Albion, ancient sites, Photography, Stuart France and Sue Vincent, travel

Solstice of the Moon: Desormais…

Desormais… henceforth… that is the motto over the gatehouse at Skipton Castle. It was probably the first word of French that I learned as a child and almost certainly the first I remember seeing written… even though it is written in stone. I had been there any number of times with my grandparents and, even though it is a castle and much younger than my normal preference, it does hold a fairly special place in my heart.

I had been looking forward to Skipton for a while, at least in some respects… it held the hotel where we would spend the last night of our journey. Not that I was in any hurry for the day to end. We had left the motorway in Cumbria and driven cross-country through the Yorkshire Dales, my home county. This was familiar territory and, although less majestic perhaps than Scotland, it is equally beautiful.

We had accidentally timed our journey to perfection… seeing a golden sunset over the Dales, but having just enough of the fading light to see us to our destination. From Pitlochry, through Aberfeldy to Fortingall and Glen Lyon, then on to Lochs Tay and Freuchie… it had been a very long and eventful day.

The hotel was an unexpected delight. We travel as economically as we can, but the old Georgian hotel with its chandeliers and gracious, curving staircase had been carefully modernised and I could barely wait to soak muscles stiffened by the long drive in the huge jacuzzi bath.

First, though, we needed to stretch our legs and Skipton is a market town, full of old and beautiful buildings and right on the doorstep of the moors. Because of that, it was once voted the best place to live in England. I like it too for its mix of ancient and modern, and the solidity and security of the architecture… much of it local stone.

We wandered up to the castle gate… long since closed for the night. It is about all you can see from the town, though beyond it I remembered the remains of the moat and the bridge across it. The rear of the castle stands on a precipice above Eller Beck and the stream and rock guard it well. Once again, I rather wished for more time… there would be none for us to visit the next day, as we were to meet a friend at Ilkley a few miles down the road. Even so, I remembered the great tree in the conduit court, the deserted chapel and the solar… the room with high windows that let in the light by which the ladies of the castle could sew and spin. Conduit court is so named because there is a cistern beneath it for collecting rainwater. Wooden pipes brought fresh, running water into the castle from beyond the gates, but in times of siege, the only water supply was the rainwater from the cistern.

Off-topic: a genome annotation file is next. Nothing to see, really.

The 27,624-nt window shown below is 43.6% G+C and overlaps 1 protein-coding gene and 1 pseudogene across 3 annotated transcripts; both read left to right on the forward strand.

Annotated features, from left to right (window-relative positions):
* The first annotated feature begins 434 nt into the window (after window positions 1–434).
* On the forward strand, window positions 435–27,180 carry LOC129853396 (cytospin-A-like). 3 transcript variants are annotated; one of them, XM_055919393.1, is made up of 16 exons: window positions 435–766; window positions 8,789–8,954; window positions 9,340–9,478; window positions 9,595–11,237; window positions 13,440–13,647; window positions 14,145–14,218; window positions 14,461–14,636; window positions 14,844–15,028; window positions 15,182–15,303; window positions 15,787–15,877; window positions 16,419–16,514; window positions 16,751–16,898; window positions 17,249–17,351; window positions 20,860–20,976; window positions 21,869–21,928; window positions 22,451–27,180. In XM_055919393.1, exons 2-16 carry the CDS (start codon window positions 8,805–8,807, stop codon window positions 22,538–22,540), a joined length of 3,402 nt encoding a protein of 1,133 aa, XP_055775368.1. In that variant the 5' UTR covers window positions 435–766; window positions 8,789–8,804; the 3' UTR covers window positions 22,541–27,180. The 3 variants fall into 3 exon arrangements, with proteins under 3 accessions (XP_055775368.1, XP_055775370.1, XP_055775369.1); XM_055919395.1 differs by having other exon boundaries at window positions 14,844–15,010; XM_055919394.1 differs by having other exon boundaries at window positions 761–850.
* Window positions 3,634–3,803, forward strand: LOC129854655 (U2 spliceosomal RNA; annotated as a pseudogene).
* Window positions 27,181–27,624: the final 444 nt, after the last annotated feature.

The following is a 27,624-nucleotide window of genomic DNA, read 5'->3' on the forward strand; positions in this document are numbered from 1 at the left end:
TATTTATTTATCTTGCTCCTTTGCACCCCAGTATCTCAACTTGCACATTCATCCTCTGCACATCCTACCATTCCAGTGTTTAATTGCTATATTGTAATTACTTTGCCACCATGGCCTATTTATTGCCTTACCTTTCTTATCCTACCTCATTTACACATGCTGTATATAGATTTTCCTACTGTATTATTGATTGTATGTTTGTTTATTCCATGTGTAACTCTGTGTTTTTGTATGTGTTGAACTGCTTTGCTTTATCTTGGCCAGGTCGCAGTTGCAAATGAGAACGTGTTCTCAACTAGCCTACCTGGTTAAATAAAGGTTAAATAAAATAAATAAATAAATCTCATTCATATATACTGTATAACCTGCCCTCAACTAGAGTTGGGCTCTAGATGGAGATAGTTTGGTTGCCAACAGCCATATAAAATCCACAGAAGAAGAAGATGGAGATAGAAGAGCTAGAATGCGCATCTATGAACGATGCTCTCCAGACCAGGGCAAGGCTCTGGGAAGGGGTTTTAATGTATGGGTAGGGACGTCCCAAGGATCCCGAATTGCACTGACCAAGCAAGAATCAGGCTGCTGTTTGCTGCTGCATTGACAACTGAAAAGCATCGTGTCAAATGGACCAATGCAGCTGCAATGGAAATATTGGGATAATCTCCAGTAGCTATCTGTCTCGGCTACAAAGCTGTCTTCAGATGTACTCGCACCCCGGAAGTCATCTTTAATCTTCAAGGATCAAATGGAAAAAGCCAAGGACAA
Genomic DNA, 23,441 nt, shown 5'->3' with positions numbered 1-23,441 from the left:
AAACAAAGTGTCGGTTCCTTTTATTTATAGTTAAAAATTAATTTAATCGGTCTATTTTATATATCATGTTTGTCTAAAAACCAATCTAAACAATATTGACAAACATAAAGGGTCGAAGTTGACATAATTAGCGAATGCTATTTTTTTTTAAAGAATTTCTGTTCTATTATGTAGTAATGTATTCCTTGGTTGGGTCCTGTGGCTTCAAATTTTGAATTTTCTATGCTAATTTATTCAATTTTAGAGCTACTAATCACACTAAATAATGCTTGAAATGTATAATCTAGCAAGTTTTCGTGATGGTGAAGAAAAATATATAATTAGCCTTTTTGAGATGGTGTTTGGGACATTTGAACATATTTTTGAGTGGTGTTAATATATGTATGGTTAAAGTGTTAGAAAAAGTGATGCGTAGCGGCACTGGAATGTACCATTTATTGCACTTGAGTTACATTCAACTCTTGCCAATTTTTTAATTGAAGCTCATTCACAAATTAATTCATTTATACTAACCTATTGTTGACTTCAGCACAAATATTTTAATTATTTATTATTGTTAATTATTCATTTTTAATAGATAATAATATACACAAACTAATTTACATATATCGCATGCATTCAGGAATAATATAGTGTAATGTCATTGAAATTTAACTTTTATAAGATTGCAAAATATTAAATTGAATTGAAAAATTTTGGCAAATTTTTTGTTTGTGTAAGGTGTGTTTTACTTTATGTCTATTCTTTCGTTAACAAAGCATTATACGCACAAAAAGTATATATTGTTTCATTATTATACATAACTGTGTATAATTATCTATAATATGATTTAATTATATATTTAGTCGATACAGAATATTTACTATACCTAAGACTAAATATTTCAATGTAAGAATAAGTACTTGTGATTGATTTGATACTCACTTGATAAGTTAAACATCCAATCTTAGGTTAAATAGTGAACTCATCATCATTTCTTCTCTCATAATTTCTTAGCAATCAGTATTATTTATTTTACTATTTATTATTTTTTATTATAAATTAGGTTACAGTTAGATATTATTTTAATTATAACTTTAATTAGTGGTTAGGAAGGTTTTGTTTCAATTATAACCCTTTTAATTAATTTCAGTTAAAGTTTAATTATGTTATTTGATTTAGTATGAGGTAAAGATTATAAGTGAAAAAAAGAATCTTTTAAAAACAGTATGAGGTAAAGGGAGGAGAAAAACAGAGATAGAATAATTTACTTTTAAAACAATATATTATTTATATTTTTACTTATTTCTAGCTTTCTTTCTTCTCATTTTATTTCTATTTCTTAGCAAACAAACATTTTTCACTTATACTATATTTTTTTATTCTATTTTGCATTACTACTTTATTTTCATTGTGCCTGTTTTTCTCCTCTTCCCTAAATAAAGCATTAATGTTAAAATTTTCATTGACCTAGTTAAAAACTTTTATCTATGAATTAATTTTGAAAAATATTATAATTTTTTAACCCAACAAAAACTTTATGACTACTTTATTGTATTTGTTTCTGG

Conduit court: Image Cavie78

Skipton Castle is a beautiful old place and possibly my favourite castle. It was first built in 1090 by Robert de Romille, one of the Norman barons who took part in the Conquest of 1066. The castle is one of the best-preserved of its kind and over nine hundred years of history can be traced within its walls. The original motte and bailey castle, constructed of earth and wood, was built initially to defend against incursions by the Scots, but was rebuilt in stone, little by little, to become a fortified home. The castle as it now stands is largely the work of Robert Clifford. He was granted the lands in 1310 and began rebuilding. He was killed four years later at the Battle of Bannockburn, but his family name is deeply entwined with Yorkshire’s history.

Desormais… henceforth… its suggests an eye to the future, an ambition to leave a mark on history. Yet to live for posterity is probably as futile as living in the past… the one unchangeable, the other unknown. and uncertain. If the word were set there by Robert Clifford, his ‘henceforth’ was but a short one.

Skipton Castle circa 1890-1900. The Library of Congress @ Flickr Commons

As we wandered back to the hotel, I could not help thinking how many threads of history we had already seen interwoven on this trip alone. I wondered too how many of the people whose threads they were had known at the time the mark they would make on the stories of the land. None of us really know how, or even if, our own threads will be seen by future generations. Or if our memories will be no more than pale ghosts walking ancient paths unseen.

One thing was fairly certain, though… as the church is built right next door to the castle, it too probably had Norman origins. I must have been inside as a child, but I have no memory of the place… so a visit after breakfast was almost inevitable…

Skipton Castle circa 1890-1900. The Library of Congress @ Flickr Commons


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